The Leafs’ top end talent is undeniable. It’s very good right now, and its best players are still developing and growing. One of the issues with the Maple Leafs’ recent playoff series with the Boston Bruins came when looking lower in the lineup.

Trevor Moore and Tyler Ennis were both fine additions this year, but likely only one of them will be back next year as Ennis looks for some cash in free agency. Frederik Gauthier is a replacement-level fourth-line centre who plays about eight minutes a night, there’s not much to him and most wouldn’t be opposed to an upgrade.

Connor Brown and Patrick Marleau both severely underperformed, especially in the back stretch of the season. Are both fourth-liners at this point? Probably. In terms of whether they and their cap hits will be around next year, one of them were shopped at the trade deadline and the other has his fate for next year entirely in his hands.

Long story short, the Leafs need more depth players. More entries in the lottery to find a gem to play lower in the lineup and be effective for cheap. One of the solutions is free agency, which is where they found Ennis. Another solution is the Toronto Marlies, where they found Moore.

So who on the Marlies could it be?

Possible Leafs Help

Mason Marchment

Marchment had a very incomplete season for the Marlies. It started with him shooting out of the gate (literally), going on a massive offensive bender where he looked like the most dominant player on the ice. After a few weeks of that, he slowed back down to a pace we were accustomed to seeing out him until he suffered a massive collarbone injury. His season was essentially done at that point, until he made his return to the lineup until the second-last game of the season.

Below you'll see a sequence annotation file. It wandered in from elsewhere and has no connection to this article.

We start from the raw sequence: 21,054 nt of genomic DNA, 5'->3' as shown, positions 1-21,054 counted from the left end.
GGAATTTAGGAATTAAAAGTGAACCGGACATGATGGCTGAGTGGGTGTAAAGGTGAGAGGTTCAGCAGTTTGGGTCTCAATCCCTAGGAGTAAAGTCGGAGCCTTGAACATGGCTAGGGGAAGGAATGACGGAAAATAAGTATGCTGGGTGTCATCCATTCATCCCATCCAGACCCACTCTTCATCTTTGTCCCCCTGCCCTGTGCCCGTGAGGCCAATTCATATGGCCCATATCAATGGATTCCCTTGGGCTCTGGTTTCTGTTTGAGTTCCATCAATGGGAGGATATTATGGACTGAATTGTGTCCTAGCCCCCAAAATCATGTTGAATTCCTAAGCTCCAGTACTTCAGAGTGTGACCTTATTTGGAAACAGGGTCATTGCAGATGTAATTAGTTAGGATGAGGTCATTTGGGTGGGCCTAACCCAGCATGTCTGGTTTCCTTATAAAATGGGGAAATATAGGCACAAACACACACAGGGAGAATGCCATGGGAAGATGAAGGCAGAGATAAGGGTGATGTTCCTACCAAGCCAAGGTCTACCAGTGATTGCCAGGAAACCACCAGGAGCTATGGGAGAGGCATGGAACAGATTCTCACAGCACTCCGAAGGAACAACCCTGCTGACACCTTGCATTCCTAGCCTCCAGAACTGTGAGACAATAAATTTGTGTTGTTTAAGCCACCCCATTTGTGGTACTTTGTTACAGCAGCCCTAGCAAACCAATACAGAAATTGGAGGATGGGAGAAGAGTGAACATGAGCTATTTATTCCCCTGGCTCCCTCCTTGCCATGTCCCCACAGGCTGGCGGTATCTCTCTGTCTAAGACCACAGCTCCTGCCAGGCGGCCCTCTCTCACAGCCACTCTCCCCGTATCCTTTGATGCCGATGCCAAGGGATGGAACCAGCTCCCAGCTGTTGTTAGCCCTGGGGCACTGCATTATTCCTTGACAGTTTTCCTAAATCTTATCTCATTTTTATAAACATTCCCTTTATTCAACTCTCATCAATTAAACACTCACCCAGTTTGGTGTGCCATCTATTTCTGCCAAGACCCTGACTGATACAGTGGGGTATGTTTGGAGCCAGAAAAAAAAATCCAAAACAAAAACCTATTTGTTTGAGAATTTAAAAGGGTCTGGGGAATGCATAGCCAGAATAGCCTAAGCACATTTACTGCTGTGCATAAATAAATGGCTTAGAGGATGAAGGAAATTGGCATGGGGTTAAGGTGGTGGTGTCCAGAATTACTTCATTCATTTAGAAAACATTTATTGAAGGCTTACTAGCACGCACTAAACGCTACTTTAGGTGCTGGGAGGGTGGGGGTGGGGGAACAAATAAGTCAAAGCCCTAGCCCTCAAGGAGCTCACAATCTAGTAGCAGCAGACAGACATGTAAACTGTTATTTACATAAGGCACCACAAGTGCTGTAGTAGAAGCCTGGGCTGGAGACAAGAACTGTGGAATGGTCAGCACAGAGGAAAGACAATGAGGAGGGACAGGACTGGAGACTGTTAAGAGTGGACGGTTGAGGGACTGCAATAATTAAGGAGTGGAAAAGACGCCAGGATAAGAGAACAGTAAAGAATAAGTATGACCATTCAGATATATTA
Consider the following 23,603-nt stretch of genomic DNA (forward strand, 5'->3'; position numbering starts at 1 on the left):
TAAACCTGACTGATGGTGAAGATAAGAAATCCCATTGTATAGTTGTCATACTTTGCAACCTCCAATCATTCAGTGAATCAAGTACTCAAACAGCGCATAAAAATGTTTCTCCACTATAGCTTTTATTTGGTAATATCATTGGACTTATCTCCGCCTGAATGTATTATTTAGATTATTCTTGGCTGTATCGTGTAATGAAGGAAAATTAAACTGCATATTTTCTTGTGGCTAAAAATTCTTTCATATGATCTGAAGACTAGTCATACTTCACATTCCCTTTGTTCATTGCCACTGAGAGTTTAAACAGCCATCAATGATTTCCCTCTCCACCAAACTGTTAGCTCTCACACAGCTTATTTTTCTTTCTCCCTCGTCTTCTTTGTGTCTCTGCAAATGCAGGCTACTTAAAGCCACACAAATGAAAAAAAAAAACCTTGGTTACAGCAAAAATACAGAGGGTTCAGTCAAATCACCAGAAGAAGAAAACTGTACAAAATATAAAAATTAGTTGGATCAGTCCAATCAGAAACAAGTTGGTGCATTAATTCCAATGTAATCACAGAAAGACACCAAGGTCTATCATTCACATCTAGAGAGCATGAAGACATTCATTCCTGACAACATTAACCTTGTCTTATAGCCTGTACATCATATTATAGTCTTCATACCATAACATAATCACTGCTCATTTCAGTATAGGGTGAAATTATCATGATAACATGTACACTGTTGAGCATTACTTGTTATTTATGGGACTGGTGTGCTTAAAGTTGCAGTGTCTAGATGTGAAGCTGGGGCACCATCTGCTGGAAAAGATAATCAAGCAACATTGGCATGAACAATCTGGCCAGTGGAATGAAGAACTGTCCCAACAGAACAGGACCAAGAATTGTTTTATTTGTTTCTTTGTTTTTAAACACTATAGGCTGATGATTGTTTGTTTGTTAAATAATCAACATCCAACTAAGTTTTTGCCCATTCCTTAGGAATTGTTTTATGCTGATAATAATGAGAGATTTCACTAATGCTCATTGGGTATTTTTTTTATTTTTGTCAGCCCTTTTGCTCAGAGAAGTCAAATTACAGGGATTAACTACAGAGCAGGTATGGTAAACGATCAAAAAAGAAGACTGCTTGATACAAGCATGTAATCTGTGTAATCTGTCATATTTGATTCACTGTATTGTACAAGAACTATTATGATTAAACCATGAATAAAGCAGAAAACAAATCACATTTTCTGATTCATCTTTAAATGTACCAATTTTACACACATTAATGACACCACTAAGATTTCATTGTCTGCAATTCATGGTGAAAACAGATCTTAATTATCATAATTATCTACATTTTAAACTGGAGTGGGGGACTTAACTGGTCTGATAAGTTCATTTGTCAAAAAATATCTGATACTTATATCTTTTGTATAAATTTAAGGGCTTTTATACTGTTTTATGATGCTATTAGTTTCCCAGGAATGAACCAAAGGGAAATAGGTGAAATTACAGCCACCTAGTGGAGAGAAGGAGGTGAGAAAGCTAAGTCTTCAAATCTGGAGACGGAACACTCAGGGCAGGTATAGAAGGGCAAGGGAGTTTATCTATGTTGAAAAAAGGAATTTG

Has he come back as the dynamic offensive grinder who can skate, check, shoot, and fight? Or is he the reckless winger who takes things too far and ends up hurting his team by sitting in the box too much? The answer is definitely somewhere in the middle, but it will be this postseason where we find out where on the spectrum he’s come back from his injury at. I’m really excited to see what Marchment can bring because he definitely can play on an NHL fourth line.

Pierre Engvall

I have a lot to say about Pierre Engvall, namely because his counting stats are frankly boring, while his effectiveness in so many aspects of the game is so mature and impressive. Engvall has many tools in his toolbelt as a result of having to play on the third line almost consistently for a year and a half.